I must confess that I’m hardly a super devoted fan of the Star Wars movies. In fact, I didn’t even watch one of them until I was into my teens, so I don’t have the same strong connection to the source material that a lot of people who saw the movies in their childhoods do. Don’t get me wrong, I enjoy them just fine (the good ones, anyway), and I’ve enjoyed the recent movies in the franchise since Disney brought the much vaunted space opera on board. I must admit though that the original trilogy of movies is the one I personally enjoy the most, and thankfully, this is the one that Lego Star Wars II is devoted to.
The original Lego Star Wars came out in 2005 and focused solely on the prequel Star Wars trilogy of Episodes I to III. Though I don’t hate that trilogy with the same level of vitriol as others do (although rest assured, I do absolutely hate Episode II with all my vigour), I knew I wouldn’t be invested enough to play through its story mode, so I gave the game a miss. However, when it was announced that Lego Star Wars II was going to include the original trilogy, I was motivated enough to pick it up for my PS2, and I was very happy that I did.
Lego Star Wars II allows you to play through the original Star Wars trilogy and uses real music and sound effects from said movies to recreate the moments you loved. As the Lego theme would suggest, the game is more about wacky Lego building fun and collecting items rather than being a stern test of gaming acumen, with it being quite literally impossible to die in a level. You are punished for losing all your hearts or falling off the stage, however, as every time that happens, you will lose the precious Lego studs that you have collected throughout the level. Seeing as you will need to hold on to these if you want to pass each level with a “True Jedi” rating, there’s an added impetus for more serious players to avoid death; meanwhile, less skilled players can still get to the end of a level and advance the story.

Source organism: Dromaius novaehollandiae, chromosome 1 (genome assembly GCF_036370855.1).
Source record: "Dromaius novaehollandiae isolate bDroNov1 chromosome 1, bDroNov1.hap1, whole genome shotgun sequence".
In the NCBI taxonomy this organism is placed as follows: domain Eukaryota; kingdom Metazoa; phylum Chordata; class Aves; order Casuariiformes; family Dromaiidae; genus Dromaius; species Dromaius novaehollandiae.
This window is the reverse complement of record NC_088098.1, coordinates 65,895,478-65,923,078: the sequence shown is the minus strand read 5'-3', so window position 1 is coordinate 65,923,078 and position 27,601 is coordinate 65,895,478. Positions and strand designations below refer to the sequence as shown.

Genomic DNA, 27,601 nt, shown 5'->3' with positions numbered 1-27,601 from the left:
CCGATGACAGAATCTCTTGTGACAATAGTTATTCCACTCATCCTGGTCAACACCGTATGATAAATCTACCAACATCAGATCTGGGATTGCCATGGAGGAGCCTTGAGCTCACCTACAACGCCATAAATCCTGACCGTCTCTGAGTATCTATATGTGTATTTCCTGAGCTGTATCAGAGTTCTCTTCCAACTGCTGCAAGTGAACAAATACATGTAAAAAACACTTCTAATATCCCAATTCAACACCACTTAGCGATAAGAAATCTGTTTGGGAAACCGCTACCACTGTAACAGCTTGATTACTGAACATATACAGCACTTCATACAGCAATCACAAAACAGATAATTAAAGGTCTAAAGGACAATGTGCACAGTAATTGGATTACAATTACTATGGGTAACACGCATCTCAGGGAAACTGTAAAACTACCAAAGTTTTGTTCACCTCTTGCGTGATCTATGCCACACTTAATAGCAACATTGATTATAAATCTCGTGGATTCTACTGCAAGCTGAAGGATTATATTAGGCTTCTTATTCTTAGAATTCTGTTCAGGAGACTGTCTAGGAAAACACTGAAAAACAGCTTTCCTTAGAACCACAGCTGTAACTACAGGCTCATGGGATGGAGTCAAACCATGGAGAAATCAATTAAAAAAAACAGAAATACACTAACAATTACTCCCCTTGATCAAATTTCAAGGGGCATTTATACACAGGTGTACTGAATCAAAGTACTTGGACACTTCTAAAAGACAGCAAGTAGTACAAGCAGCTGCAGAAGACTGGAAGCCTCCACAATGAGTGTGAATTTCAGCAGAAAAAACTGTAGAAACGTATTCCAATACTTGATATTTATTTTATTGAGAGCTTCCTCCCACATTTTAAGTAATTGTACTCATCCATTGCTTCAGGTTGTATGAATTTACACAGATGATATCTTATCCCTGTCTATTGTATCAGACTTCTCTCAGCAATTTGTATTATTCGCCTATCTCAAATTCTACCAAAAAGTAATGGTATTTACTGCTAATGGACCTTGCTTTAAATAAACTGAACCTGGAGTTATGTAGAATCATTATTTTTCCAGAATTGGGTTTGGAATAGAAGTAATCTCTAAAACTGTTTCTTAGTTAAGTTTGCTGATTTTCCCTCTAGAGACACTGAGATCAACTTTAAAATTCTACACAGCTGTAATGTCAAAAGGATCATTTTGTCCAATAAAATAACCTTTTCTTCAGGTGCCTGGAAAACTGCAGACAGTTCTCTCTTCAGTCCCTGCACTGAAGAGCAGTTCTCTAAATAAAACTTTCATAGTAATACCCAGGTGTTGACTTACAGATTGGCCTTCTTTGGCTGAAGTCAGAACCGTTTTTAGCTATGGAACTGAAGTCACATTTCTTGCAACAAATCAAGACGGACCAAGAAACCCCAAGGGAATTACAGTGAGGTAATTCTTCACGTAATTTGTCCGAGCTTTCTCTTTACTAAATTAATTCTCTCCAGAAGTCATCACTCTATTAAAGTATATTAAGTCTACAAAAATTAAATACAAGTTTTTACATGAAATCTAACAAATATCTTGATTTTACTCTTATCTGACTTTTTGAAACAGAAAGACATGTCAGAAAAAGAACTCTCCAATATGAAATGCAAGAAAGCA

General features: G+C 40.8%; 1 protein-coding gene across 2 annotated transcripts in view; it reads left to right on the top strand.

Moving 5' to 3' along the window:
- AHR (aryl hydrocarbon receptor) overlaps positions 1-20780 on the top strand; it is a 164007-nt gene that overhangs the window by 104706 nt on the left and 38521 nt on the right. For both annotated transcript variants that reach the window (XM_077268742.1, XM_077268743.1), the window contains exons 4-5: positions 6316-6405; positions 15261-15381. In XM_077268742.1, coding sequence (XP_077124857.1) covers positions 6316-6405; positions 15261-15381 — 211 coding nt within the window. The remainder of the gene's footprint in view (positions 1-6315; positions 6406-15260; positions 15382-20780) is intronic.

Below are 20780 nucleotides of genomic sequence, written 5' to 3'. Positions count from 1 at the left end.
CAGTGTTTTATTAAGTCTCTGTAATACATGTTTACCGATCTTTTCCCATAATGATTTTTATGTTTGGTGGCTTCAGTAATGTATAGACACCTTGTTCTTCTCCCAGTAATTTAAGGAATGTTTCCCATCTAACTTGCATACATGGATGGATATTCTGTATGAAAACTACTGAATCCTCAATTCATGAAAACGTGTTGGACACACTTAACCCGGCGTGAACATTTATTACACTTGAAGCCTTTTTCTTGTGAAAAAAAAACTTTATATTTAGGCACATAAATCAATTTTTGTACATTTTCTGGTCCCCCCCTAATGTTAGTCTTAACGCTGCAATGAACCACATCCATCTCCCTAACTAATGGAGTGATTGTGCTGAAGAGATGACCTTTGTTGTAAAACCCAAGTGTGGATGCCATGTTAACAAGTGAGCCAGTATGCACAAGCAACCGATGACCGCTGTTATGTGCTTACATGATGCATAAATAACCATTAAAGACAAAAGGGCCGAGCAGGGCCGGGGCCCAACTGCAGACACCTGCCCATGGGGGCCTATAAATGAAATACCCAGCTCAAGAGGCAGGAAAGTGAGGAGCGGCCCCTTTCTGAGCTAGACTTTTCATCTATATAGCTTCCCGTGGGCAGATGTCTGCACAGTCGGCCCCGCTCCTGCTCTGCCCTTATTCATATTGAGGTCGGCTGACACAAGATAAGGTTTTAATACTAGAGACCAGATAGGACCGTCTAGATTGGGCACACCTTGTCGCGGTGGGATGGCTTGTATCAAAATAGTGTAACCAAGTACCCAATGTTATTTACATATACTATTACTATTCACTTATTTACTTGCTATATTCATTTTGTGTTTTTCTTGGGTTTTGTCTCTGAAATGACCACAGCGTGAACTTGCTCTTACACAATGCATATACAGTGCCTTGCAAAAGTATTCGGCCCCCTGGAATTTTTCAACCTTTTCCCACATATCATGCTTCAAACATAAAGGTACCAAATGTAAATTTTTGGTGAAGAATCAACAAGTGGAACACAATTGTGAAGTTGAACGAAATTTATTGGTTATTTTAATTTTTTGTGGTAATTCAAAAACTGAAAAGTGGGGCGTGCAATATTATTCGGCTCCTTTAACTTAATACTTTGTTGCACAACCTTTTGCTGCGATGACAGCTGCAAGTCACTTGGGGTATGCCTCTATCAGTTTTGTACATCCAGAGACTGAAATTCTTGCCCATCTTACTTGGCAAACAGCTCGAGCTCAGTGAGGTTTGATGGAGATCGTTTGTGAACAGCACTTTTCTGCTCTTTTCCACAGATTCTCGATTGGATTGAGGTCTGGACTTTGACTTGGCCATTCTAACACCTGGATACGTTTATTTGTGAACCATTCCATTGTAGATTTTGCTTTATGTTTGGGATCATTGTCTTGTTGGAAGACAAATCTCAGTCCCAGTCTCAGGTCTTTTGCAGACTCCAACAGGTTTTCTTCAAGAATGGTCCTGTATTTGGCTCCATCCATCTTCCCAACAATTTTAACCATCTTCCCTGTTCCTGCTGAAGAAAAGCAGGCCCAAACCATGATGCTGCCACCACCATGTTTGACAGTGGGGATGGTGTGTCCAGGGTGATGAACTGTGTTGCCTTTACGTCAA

Most levels will see a number of characters in your party, and you will have to switch between them so that you can complete different types of objectives. For instance, characters who can use the Force, like Obi-Wan Kenobi and Luke Skywalker, will be able to move pieces of Lego from one part of the stage to the other so that other characters, like C-3PO, can traverse previously unreachable areas and do useful things like opening doors so that you can move on to the next section of the level. This brings variety to the gameplay and also adds an element of puzzle solving to some of the levels (although the puzzles aren’t so overly complicated to prevent less skilled players from working them out).
In a nice addition, as well as the story mode, you can also play each level in Free Play mode, which allows you to select characters you have unlocked to access previously inaccessible areas. Some of the characters you can unlock include Darth Sidious and the ever popular bounty hunter Boba Fett (although, I’ll confess to never quite getting the fuss with him, in all honesty). In a nice touch, the hub world is the Mos Eisley cantina (which has that familiar tune playing in the background), and any characters you have unlocked will be milling around with one another within the cantina, and you can select them to explore the hub world before going into a level. Free Play mode was probably where I had most of my fun in the game as the ability to go back and try levels with different combinations of characters provides lots of enjoyment and really elongates the game’s length in an organic and entertaining way.
Lego Star Wars II is probably not the game that a hardened video game enthusiast looking for a difficult challenge is going to appreciate, but more relaxed and younger players will likely enjoy it a lot more. It’s a game that is predominantly about having wacky fun in the recognisable surroundings of a much loved movie franchise. This isn’t a game you play for challenge but more one you play to just kick back and have some fun. Having Free Play mode certainly adds a bit of replay value to the proceedings, and I enjoyed coming back to the game for the purposes of this article. If you like Star Wars and aren’t overly pretentious about less complicated and more family friendly games, then Lego Star Wars II is likely a game you’ll be able to have a good time with.